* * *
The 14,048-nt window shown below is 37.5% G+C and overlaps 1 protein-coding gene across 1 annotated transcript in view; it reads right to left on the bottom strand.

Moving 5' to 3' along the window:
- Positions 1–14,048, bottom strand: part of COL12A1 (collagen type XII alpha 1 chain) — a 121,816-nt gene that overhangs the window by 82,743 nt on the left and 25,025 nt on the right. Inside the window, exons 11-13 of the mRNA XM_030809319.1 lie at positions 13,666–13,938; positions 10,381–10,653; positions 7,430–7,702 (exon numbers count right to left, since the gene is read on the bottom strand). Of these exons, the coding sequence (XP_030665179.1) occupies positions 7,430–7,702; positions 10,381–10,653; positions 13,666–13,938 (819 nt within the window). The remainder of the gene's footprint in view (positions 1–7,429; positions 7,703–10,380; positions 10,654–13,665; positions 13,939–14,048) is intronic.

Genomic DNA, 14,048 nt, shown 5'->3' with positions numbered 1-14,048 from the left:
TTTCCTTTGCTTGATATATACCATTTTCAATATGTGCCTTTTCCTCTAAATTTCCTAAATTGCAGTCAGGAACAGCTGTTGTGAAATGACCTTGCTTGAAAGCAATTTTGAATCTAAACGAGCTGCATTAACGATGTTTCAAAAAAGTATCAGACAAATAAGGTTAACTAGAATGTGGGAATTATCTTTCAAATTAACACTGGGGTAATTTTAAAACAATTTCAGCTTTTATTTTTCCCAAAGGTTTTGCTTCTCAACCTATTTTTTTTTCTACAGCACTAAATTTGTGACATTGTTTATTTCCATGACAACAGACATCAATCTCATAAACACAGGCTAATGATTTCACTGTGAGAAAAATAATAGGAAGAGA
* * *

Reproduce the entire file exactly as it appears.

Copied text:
The 14,048-nt window shown below is 37.5% G+C and overlaps 1 protein-coding gene across 1 annotated transcript in view; it reads right to left on the bottom strand.

Moving 5' to 3' along the window:
- Positions 1–14,048, bottom strand: part of COL12A1 (collagen type XII alpha 1 chain) — a 121,816-nt gene that overhangs the window by 82,743 nt on the left and 25,025 nt on the right. Inside the window, exons 11-13 of the mRNA XM_030809319.1 lie at positions 13,666–13,938; positions 10,381–10,653; positions 7,430–7,702 (exon numbers count right to left, since the gene is read on the bottom strand). Of these exons, the coding sequence (XP_030665179.1) occupies positions 7,430–7,702; positions 10,381–10,653; positions 13,666–13,938 (819 nt within the window). The remainder of the gene's footprint in view (positions 1–7,429; positions 7,703–10,380; positions 10,654–13,665; positions 13,939–14,048) is intronic.

Genomic DNA, 14,048 nt, shown 5'->3' with positions numbered 1-14,048 from the left:
TTTCCTTTGCTTGATATATACCATTTTCAATATGTGCCTTTTCCTCTAAATTTCCTAAATTGCAGTCAGGAACAGCTGTTGTGAAATGACCTTGCTTGAAAGCAATTTTGAATCTAAACGAGCTGCATTAACGATGTTTCAAAAAAGTATCAGACAAATAAGGTTAACTAGAATGTGGGAATTATCTTTCAAATTAACACTGGGGTAATTTTAAAACAATTTCAGCTTTTATTTTTCCCAAAGGTTTTGCTTCTCAACCTATTTTTTTTTCTACAGCACTAAATTTGTGACATTGTTTATTTCCATGACAACAGACATCAATCTCATAAACACAGGCTAATGATTTCACTGTGAGAAAAATAATAGGAAGAGA